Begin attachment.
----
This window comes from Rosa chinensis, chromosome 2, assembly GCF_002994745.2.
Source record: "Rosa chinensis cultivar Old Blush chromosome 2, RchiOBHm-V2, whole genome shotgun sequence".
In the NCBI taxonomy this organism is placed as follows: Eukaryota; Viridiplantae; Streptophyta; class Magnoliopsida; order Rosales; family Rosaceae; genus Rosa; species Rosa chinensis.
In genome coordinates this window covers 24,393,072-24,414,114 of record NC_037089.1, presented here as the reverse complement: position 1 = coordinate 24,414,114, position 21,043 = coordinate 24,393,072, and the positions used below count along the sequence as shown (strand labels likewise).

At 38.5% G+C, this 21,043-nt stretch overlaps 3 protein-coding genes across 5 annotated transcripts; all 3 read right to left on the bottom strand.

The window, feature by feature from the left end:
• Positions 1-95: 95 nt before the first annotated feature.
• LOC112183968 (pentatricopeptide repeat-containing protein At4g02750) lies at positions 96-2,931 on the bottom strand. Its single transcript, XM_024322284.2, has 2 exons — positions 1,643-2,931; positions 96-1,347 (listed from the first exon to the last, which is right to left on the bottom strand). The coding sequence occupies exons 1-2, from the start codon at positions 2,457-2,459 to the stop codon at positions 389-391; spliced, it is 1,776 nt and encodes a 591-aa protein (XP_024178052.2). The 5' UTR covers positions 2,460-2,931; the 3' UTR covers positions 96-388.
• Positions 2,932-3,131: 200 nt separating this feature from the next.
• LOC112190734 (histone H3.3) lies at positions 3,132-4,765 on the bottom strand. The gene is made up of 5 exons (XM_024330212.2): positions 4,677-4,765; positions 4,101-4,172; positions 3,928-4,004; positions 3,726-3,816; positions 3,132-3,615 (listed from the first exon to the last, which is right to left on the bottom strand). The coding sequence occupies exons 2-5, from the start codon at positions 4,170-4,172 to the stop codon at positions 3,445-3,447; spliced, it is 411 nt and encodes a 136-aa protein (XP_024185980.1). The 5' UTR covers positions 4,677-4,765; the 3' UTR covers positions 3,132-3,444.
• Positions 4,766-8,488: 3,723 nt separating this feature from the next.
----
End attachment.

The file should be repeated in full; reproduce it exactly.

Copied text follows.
This window comes from Rosa chinensis, chromosome 2, assembly GCF_002994745.2.
Source record: "Rosa chinensis cultivar Old Blush chromosome 2, RchiOBHm-V2, whole genome shotgun sequence".
In the NCBI taxonomy this organism is placed as follows: Eukaryota; Viridiplantae; Streptophyta; class Magnoliopsida; order Rosales; family Rosaceae; genus Rosa; species Rosa chinensis.
In genome coordinates this window covers 24,393,072-24,414,114 of record NC_037089.1, presented here as the reverse complement: position 1 = coordinate 24,414,114, position 21,043 = coordinate 24,393,072, and the positions used below count along the sequence as shown (strand labels likewise).

At 38.5% G+C, this 21,043-nt stretch overlaps 3 protein-coding genes across 5 annotated transcripts; all 3 read right to left on the bottom strand.

The window, feature by feature from the left end:
• Positions 1-95: 95 nt before the first annotated feature.
• LOC112183968 (pentatricopeptide repeat-containing protein At4g02750) lies at positions 96-2,931 on the bottom strand. Its single transcript, XM_024322284.2, has 2 exons — positions 1,643-2,931; positions 96-1,347 (listed from the first exon to the last, which is right to left on the bottom strand). The coding sequence occupies exons 1-2, from the start codon at positions 2,457-2,459 to the stop codon at positions 389-391; spliced, it is 1,776 nt and encodes a 591-aa protein (XP_024178052.2). The 5' UTR covers positions 2,460-2,931; the 3' UTR covers positions 96-388.
• Positions 2,932-3,131: 200 nt separating this feature from the next.
• LOC112190734 (histone H3.3) lies at positions 3,132-4,765 on the bottom strand. The gene is made up of 5 exons (XM_024330212.2): positions 4,677-4,765; positions 4,101-4,172; positions 3,928-4,004; positions 3,726-3,816; positions 3,132-3,615 (listed from the first exon to the last, which is right to left on the bottom strand). The coding sequence occupies exons 2-5, from the start codon at positions 4,170-4,172 to the stop codon at positions 3,445-3,447; spliced, it is 411 nt and encodes a 136-aa protein (XP_024185980.1). The 5' UTR covers positions 4,677-4,765; the 3' UTR covers positions 3,132-3,444.
• Positions 4,766-8,488: 3,723 nt separating this feature from the next.